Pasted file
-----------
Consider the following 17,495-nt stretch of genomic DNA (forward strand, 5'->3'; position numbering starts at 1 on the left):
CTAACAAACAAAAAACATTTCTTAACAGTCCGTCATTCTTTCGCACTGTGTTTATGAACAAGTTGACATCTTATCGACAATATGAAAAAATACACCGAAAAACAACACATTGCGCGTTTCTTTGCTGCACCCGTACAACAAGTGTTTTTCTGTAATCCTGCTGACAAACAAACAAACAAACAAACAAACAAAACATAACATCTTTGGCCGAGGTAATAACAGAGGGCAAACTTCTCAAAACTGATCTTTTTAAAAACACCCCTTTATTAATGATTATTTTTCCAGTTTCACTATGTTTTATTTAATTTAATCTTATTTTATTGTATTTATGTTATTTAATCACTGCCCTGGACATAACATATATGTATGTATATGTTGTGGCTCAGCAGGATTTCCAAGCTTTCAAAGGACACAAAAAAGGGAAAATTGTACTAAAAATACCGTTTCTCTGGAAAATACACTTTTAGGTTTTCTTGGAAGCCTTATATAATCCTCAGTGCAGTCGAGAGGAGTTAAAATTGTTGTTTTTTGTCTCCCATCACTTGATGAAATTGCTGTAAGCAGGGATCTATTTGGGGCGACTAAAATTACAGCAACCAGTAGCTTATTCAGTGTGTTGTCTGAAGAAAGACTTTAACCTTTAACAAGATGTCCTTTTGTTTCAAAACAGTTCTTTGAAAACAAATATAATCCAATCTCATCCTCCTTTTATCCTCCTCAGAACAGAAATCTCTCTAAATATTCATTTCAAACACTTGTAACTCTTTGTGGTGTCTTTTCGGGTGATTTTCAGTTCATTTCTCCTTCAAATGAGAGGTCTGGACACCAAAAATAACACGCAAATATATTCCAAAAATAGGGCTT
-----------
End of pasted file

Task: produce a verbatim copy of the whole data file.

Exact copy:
Consider the following 17,495-nt stretch of genomic DNA (forward strand, 5'->3'; position numbering starts at 1 on the left):
CTAACAAACAAAAAACATTTCTTAACAGTCCGTCATTCTTTCGCACTGTGTTTATGAACAAGTTGACATCTTATCGACAATATGAAAAAATACACCGAAAAACAACACATTGCGCGTTTCTTTGCTGCACCCGTACAACAAGTGTTTTTCTGTAATCCTGCTGACAAACAAACAAACAAACAAACAAACAAAACATAACATCTTTGGCCGAGGTAATAACAGAGGGCAAACTTCTCAAAACTGATCTTTTTAAAAACACCCCTTTATTAATGATTATTTTTCCAGTTTCACTATGTTTTATTTAATTTAATCTTATTTTATTGTATTTATGTTATTTAATCACTGCCCTGGACATAACATATATGTATGTATATGTTGTGGCTCAGCAGGATTTCCAAGCTTTCAAAGGACACAAAAAAGGGAAAATTGTACTAAAAATACCGTTTCTCTGGAAAATACACTTTTAGGTTTTCTTGGAAGCCTTATATAATCCTCAGTGCAGTCGAGAGGAGTTAAAATTGTTGTTTTTTGTCTCCCATCACTTGATGAAATTGCTGTAAGCAGGGATCTATTTGGGGCGACTAAAATTACAGCAACCAGTAGCTTATTCAGTGTGTTGTCTGAAGAAAGACTTTAACCTTTAACAAGATGTCCTTTTGTTTCAAAACAGTTCTTTGAAAACAAATATAATCCAATCTCATCCTCCTTTTATCCTCCTCAGAACAGAAATCTCTCTAAATATTCATTTCAAACACTTGTAACTCTTTGTGGTGTCTTTTCGGGTGATTTTCAGTTCATTTCTCCTTCAAATGAGAGGTCTGGACACCAAAAATAACACGCAAATATATTCCAAAAATAGGGCTT